This book was equal parts aching and powerful, and such a good read.
It will stay with you. Just…that warmth of the ending. The power of the messages it delivered, the hope and love to queer teens and Black teens. There’s a deep raw authenticity to #ownvoices stories, and having a gay Indigenous Australian YA on the shelves is so important (and I need to search out more of them).
The story reads like a slice of life. It’s set in those hazy days just after Christmas and before New Years, when life is paused and the days are long and hot, and the future stretches unmanageable. Jackson is seventeen and not confident in his skin. He refuses to think about the part of him that is attracted to boys and he just wants to fit in with his community. The community on Mish is very tight-knit and Jackson connects and respects his Koori culture and elders — but he doesn’t know what he might lose if he isn’t the person they expect him to be.
Then his aunt visits with a bunch of cousins …and an extra guest. Meet Tomas. Newly out of juvie and quiet and withdrawn, no family and no roots, just this kid trying to draw an indigenous superhero comic and keep his head down. And Jackson is 100% for ignoring him — except he can’t.
“I won’t tell you to do it, that decision has to come from you, but you should go to your elders. You should ask them about your country and your totem. Because that is your identity. A blackfella with no identity is a lost blackfella. He don’t know where he belongs.”
One thing I really loved with Jackson’s arc. The way he changed throughout the story was phenomenal. He felt so tight and on guard at the beginning, so cautious, and then by the end he was just tumbling into his true self and 😭 It was lovely. I adore reading stories where characters find peace. And support! There is such support here too (like that MOMENT with Kalyn okay at the end!!! KALYN is such a good egg of a cousin.)
Let us stay here holding each other for as long as it takes to be ready to walk out that door.
The plot is quite thoughtful (not really a rip-roaring pace, and I do think that suited the story). The atmosphere was so palpable. It was so!! Australian!!! I just read far too much INTL books we can tell 😂Because I loved the aesthetics of rural Australia and could feel the heat and the culture. It also delves deeply into what indigenous Australians face with everyday life: discrimination and systematic racism. It captures anger and love, dreams and stark truths of reality.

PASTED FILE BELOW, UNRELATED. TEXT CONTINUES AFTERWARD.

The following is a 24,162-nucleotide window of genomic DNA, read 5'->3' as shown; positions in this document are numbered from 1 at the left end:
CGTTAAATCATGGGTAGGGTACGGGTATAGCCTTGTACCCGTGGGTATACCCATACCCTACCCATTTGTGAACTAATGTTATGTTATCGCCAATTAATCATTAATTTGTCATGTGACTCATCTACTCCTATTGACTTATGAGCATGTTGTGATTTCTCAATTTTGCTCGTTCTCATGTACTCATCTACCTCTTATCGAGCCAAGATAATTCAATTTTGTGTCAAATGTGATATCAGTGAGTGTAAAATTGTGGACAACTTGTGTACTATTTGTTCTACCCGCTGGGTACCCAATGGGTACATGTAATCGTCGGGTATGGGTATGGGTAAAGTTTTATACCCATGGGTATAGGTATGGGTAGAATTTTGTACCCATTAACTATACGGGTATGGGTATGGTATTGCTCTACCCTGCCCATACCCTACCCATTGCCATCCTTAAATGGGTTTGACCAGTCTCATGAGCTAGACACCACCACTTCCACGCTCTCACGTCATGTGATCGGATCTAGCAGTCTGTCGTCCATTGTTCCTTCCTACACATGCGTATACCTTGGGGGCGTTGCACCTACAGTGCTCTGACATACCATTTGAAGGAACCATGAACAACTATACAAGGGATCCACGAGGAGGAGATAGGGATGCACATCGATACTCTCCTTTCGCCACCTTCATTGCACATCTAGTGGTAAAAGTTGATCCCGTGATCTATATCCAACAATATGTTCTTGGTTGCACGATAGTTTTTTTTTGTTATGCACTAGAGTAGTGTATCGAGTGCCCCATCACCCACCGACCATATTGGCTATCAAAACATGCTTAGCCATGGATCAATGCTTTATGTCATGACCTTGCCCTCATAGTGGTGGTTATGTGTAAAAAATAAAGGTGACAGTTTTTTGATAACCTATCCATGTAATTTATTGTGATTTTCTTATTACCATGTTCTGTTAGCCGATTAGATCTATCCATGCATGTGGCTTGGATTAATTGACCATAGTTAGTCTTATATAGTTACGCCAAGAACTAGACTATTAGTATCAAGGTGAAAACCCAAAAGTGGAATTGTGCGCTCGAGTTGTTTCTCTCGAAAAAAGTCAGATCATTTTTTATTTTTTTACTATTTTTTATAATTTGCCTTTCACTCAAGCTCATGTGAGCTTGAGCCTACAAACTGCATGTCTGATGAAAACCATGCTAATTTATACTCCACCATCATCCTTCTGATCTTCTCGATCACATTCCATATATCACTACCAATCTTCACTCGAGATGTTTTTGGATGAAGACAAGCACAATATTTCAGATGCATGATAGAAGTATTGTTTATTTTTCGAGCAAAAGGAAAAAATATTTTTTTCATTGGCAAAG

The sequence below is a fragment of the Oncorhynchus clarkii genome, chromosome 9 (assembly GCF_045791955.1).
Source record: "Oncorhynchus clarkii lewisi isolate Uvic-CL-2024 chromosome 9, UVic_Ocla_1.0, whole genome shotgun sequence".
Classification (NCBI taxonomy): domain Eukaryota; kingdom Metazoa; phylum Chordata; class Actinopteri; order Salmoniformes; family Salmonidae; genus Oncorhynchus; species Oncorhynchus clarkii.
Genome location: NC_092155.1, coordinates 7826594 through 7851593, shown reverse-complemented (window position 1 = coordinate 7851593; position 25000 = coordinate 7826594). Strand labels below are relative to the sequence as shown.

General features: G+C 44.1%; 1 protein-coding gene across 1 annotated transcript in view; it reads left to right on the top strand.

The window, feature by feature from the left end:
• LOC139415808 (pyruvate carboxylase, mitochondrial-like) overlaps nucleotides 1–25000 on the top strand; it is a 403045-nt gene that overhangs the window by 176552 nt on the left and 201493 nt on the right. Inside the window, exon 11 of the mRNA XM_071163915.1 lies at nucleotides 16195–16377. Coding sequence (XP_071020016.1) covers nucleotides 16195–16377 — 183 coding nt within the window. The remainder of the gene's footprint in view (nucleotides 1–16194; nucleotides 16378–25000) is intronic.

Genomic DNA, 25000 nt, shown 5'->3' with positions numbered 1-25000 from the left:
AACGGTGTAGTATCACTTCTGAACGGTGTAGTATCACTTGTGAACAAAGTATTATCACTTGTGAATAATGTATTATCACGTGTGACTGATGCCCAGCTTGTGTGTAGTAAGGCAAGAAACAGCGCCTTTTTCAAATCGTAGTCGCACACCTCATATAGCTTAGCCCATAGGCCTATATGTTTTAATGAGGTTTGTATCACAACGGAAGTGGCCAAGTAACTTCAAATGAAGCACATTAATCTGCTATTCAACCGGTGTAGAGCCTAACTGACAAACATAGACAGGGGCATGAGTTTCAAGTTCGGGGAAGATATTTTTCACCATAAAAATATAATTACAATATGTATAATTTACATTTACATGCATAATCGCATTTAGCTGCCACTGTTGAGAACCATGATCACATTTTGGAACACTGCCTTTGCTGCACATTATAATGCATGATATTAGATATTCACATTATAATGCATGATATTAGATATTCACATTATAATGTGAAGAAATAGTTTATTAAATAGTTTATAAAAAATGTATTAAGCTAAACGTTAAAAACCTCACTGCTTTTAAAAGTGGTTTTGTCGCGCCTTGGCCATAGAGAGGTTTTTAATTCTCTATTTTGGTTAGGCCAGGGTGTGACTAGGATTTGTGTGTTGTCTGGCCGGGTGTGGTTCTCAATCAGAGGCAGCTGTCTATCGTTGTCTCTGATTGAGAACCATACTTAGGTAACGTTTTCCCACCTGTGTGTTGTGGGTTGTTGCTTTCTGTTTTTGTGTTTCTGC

It’s the kind of story that will stick to you, and I’m definitely still thinking about it.
And I just really loved that ending. Also the relationships, the coming-of-age feels, the hope. It is about family and community, and the story isn’t about prettiness or hiding grittiness, it’s about life — bold and truth, about culture and family claimed and loved.
“There’s this shame,” he continues. “It’s took our people by the throat long ago. If we don’t let ourselves be who we are, love who we are, where we come from, it’ll strangle ya until you can’t fight it no longer. You know what I’m saying, Jackson?”
A funny and heart-warming queer Indigenous YA novel, set in a rural Australian community, about seventeen-year-old Jackson finding the courage to explore who he is, even if it scares him.
‘I don’t paint so much anymore,’ I say, looking to my feet.
‘Oh. Well, I got a boy who needs to do some art. You can help him out,’ Aunty Pam says, like I have no say in the matter, like she didn’t hear what I just said about not painting so much anymore. ‘Jackson, this is Tomas. He’s living with me for a little while.’
It’s a hot summer, and life’s going all right for Jackson and his family on the Mish. It’s almost Christmas, school’s out, and he’s hanging with his mates, teasing the visiting tourists, avoiding the racist boys in town. Just like every year, Jackson’s Aunty and annoying little cousins visit from the city – but this time a mysterious boy with a troubled past comes with them… As their friendship evolves, Jackson must confront the changing shapes of his relationships with his friends, family and community. And he must face his darkest secret – a secret he thought he’d locked away for good.